By Gary G. Yerkey
About 200 people gathered August 11 in the Courthouse Square of Hayneville, Alabama, to honor the memory and heroism of Jonathan Daniels Myrick. The Pilgrimage and Procession for the Feast of Jonathan Myrick Daniels, Martyr of Hayneville, and the Martyrs of Alabama is in its 14th year.
Hayneville (pop. 932) lies roughly in the middle of Alabama’s famously fertile Lowndes County, once populated by wealthy plantation owners living in pillared mansions. When Jonathan Daniels, a 26-year-old Episcopal seminarian from New Hampshire, came to Alabama to work in the civil rights movement in the summer of 1965, the county had become what Time described as “a gritty collection of cattle farms and dying towns living in a hand-me-down past.”
Daniels had been studying for the ministry at Episcopal Theological School in Cambridge, Massachusetts. After joining the Selma-to-Montgomery voting rights march in March 1965, he returned to Cambridge to finish the school year, then went back to Alabama to spend the summer working with the Episcopal Society for Cultural and Racial Unity.
On August 14, while picketing stores in nearby Fort Deposit, Daniels and two dozen other protesters were arrested and locked in the Hayneville County Jail. Daniels and several others were unexpectedly released on August 20, and while they waited for a ride back to Selma, they walked across the street to Varner’s, a small grocery store, for something to drink.
Standing near the doorway with a shotgun in hand was Thomas L. Coleman, a 54-year-old state highway engineer and part-time deputy sheriff. As the group approached the store, he shouted, “Get off my goddam property before I blow your goddam brains out, you black bastards!” Then he opened fire.
Daniels died instantly as he attempted to shield Ruby Sales, a 17-year-old girl, from the blast. Coleman was taken into custody, questioned and charged with first-degree murder. He was released the next day and eventually he was acquitted by a jury composed entirely of white men.
The ceremony in Hayneville to honor Daniels and the other Alabama martyrs began with this collect from Lesser Feasts and Fasts: “O God of justice and compassion, you put down the proud and mighty from their place, and lift up the poor and the afflicted: We give you thanks for your faithful witness Jonathan Myrick Daniels, who, in the midst of injustice and violence, risked and gave his life for another; and we pray that we, following his example, may make no peace with oppression; through Jesus Christ the just one, who lives and reigns with you and the Holy Spirit, one God, for ever and ever.”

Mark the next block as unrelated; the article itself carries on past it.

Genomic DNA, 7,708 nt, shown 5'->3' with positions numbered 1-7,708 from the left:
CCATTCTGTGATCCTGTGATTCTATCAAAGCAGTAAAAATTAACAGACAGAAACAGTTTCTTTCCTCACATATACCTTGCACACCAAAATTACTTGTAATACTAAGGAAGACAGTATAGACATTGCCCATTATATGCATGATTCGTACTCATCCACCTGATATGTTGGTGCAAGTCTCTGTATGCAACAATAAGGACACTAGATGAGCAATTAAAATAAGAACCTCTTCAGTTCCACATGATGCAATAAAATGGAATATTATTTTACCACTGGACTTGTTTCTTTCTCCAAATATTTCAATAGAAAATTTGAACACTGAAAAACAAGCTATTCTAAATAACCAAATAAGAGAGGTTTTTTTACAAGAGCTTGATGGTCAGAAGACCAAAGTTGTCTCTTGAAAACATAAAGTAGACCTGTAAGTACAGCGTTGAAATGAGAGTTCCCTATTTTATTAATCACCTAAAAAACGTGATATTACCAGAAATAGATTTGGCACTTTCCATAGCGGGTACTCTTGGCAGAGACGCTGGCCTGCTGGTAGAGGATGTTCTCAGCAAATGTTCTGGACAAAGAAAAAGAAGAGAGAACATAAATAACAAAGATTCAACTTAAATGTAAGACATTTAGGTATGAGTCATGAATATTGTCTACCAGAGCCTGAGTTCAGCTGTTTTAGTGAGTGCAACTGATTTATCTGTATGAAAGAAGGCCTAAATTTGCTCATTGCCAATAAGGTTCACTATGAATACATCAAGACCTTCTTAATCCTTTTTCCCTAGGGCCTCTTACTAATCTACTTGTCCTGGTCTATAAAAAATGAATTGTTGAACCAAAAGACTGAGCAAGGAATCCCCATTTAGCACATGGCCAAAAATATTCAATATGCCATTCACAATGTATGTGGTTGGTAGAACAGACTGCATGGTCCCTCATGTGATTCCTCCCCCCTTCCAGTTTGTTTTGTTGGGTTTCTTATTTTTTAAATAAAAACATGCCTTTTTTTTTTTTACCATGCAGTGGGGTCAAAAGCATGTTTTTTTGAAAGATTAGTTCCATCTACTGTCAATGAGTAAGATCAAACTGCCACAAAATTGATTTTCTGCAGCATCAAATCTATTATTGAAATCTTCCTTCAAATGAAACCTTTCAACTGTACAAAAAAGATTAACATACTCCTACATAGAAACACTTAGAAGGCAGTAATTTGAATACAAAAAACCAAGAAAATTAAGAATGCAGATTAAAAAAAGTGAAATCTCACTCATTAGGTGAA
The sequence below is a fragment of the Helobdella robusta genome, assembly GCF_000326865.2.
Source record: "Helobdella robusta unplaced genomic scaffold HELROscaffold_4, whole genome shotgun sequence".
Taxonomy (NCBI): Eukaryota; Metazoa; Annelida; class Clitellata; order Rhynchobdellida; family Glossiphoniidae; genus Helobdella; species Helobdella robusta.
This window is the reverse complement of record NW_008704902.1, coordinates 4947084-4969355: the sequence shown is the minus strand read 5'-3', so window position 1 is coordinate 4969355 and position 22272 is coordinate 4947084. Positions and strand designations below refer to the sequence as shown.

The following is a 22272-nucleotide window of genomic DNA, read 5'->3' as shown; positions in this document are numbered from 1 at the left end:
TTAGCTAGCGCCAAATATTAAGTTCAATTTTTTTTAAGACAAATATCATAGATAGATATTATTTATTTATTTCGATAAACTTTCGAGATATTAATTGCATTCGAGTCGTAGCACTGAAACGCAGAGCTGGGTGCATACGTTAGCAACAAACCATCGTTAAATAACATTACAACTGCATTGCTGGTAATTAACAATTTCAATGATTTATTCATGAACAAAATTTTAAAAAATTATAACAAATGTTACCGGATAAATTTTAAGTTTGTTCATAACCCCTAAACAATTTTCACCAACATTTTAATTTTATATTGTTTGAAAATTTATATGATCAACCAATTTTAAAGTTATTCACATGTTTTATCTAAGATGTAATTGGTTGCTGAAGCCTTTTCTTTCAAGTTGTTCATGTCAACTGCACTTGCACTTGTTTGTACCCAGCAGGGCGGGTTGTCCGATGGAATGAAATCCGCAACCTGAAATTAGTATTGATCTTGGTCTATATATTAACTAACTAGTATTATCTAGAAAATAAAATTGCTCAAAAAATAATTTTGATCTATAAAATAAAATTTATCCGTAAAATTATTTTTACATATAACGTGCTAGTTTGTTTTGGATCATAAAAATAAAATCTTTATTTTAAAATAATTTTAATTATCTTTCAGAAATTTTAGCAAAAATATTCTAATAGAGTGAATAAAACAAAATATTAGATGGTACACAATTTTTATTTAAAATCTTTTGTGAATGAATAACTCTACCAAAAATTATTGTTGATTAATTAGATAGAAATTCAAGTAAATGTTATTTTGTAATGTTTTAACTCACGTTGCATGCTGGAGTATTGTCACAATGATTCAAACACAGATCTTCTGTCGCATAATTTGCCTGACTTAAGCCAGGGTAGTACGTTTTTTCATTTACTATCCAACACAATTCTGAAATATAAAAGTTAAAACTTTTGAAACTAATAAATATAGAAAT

Don King, verger at St. Paul’s Episcopal Church in Selma, led an hour-long pilgrimage to the former grocery store and the old county jail. The commemoration concluded with a worship service at the Hayneville County Courthouse, where the jury had rendered its verdict nearly 50 years ago.
Carolyn Maull McKinstry, a graduate of Beeson Divinity School and author of While the World Watched: A Birmingham Bombing Survivor Comes of Age During the Civil Rights Movement, preached the homily. McKinstry is a longtime civil rights activist who demonstrated as a young girl against racial injustice in the face of Birmingham Commissioner of Public Safety “Bull” Connor’s German shepherds and stinging fire hoses. She survived a Sept. 15, 1963, bomb blast at 16th Street Baptist Church in Birmingham, which killed four of her friends.
“I believe God was pleased with him,” McKinstry said of Daniels. He was an “agitator,” she said, who “stirred up those things that needed to be stirred up” and refused to compromise his Christian principles.
“He was called by God,” she said. “He gave the greatest gift, the gift of life. … He gave his life to save Ruby’s life.” McKinstry said she had never met Daniels, but “we are of the same body and of the same Spirit.”
McKinstry later told a small group in the law library of the Hayneville courthouse that the events of the 1960s had left her depressed for many years. “I had lost four girlfriends,” she said. “I was horrified for a long time.”
But as a young girl, she said, she was simply confused that people hated her simply because of the color of her skin. “But what could I do to change that?” she said. Asked if she had ever considered retaliating against white people, she said she had not, because of her Christian faith.
She said that today she remains concerned about confrontational and even hateful rhetoric. “I see this as frighteningly reminiscent of the 1960s,” she said. When people say it can’t happen again, she said, “I don’t believe it.”